“For decades the atrocities of the Holodomor were denied and the suffering of Ukrainians was hidden from the world. But events like this one help make sure that the memories of those who suffered live on, and more importantly, that such horrors never happen again,” said the prime minister, who also “reaffirmed Canada’s unwavering support for a free and independent Ukraine.”

Erin O’Toole, leader of the Official Opposition Conservative Party, highlighted this year’s commemoration as the 87th anniversary since the end of “this horrific crime against humanity, orchestrated by the Soviet dictator, Joseph Stalin.”

“The deliberate starvation of millions of Ukrainian men, women and children between 1932 and 1933 is a reminder of the horrors perpetrated by the Soviet Communist regime. While the Soviets tried to deny the Holodomor – cover it up and keep Ukrainians behind the Iron Curtain, they failed,” he noted.

Mr. O’Toole referred to The Ukrainian Famine and Genocide (Holodomor) Memorial Day Act, a private member’s bill his Conservative colleague, Manitoba Member of Parliament James Bezan, a Ukrainian Canadian, presented in the House of Commons in 2008 and which was adopted, officially recognizing both the fourth Saturday of every November as Holodomor Memorial Day in Canada and the Holodomor as genocide.

This legislation “immortalize[ed] the memory of innocent victims” of the Holodomor, said the Tory leader, who thanked members of the Ukrainian Canadian community “for their tireless efforts in preserving this tragic page of world history by collecting the stories of survivors and educating the public about the horrific treatment of Ukrainians by the Soviet regime.”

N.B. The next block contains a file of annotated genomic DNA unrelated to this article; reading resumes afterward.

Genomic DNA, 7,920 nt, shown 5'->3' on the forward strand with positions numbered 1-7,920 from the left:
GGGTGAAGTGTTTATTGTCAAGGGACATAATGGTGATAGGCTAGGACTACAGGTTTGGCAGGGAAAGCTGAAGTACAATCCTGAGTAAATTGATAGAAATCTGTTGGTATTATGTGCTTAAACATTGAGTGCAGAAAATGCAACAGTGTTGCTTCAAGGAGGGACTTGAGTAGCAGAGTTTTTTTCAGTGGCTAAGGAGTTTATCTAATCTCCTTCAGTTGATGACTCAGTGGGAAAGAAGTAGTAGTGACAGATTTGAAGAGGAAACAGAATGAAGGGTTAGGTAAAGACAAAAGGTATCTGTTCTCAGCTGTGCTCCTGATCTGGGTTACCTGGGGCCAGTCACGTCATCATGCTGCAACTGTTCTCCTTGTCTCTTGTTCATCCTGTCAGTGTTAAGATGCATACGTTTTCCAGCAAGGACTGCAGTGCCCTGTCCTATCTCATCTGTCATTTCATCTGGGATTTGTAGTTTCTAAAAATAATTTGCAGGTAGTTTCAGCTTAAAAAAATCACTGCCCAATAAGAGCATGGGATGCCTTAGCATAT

“While this year’s commemorations will take place online, let us all pledge to never stay silent in the face of adversity and forever remember the victims of the Holodomor,” Mr. O’Toole said. “Memory eternal.”

During the virtual memorial, Jagmeet Singh, leader of Canada’s left-of-center New Democratic Party, said that it was “vital to acknowledge this genocide in order to heal from the harms and in order to commit to ensuring that this never happens again to the people of Ukraine.”

He added that, “when we acknowledge a genocide, we collectively denounce any form of violence against any people and commit collectively to ensure that this never happens again to any community.”